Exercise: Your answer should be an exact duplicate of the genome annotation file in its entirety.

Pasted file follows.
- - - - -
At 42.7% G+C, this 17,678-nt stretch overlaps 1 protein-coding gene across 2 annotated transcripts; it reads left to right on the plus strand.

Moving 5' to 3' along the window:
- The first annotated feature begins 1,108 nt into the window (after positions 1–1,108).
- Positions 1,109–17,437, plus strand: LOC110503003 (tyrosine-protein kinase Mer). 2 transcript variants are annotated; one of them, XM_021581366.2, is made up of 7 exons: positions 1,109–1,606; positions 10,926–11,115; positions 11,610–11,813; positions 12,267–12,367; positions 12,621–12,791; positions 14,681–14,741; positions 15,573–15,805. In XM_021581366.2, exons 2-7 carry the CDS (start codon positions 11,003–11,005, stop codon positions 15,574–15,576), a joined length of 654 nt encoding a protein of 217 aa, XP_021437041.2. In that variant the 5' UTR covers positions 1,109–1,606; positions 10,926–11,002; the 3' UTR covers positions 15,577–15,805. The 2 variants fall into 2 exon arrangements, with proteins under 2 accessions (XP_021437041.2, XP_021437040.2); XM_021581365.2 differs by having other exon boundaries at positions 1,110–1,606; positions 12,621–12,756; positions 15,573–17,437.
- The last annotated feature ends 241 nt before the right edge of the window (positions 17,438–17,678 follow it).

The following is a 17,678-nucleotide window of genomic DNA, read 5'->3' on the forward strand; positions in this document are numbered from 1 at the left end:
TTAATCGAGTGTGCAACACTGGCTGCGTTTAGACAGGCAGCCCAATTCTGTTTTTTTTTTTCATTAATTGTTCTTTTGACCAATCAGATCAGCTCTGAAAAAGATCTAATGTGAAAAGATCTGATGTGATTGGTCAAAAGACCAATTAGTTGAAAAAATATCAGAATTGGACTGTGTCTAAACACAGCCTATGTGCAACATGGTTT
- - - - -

At 42.7% G+C, this 17,678-nt stretch overlaps 1 protein-coding gene across 2 annotated transcripts; it reads left to right on the plus strand.

Moving 5' to 3' along the window:
- The first annotated feature begins 1,108 nt into the window (after positions 1–1,108).
- Positions 1,109–17,437, plus strand: LOC110503003 (tyrosine-protein kinase Mer). 2 transcript variants are annotated; one of them, XM_021581366.2, is made up of 7 exons: positions 1,109–1,606; positions 10,926–11,115; positions 11,610–11,813; positions 12,267–12,367; positions 12,621–12,791; positions 14,681–14,741; positions 15,573–15,805. In XM_021581366.2, exons 2-7 carry the CDS (start codon positions 11,003–11,005, stop codon positions 15,574–15,576), a joined length of 654 nt encoding a protein of 217 aa, XP_021437041.2. In that variant the 5' UTR covers positions 1,109–1,606; positions 10,926–11,002; the 3' UTR covers positions 15,577–15,805. The 2 variants fall into 2 exon arrangements, with proteins under 2 accessions (XP_021437041.2, XP_021437040.2); XM_021581365.2 differs by having other exon boundaries at positions 1,110–1,606; positions 12,621–12,756; positions 15,573–17,437.
- The last annotated feature ends 241 nt before the right edge of the window (positions 17,438–17,678 follow it).

The following is a 17,678-nucleotide window of genomic DNA, read 5'->3' on the forward strand; positions in this document are numbered from 1 at the left end:
TTAATCGAGTGTGCAACACTGGCTGCGTTTAGACAGGCAGCCCAATTCTGTTTTTTTTTTTCATTAATTGTTCTTTTGACCAATCAGATCAGCTCTGAAAAAGATCTAATGTGAAAAGATCTGATGTGATTGGTCAAAAGACCAATTAGTTGAAAAAATATCAGAATTGGACTGTGTCTAAACACAGCCTATGTGCAACATGGTTT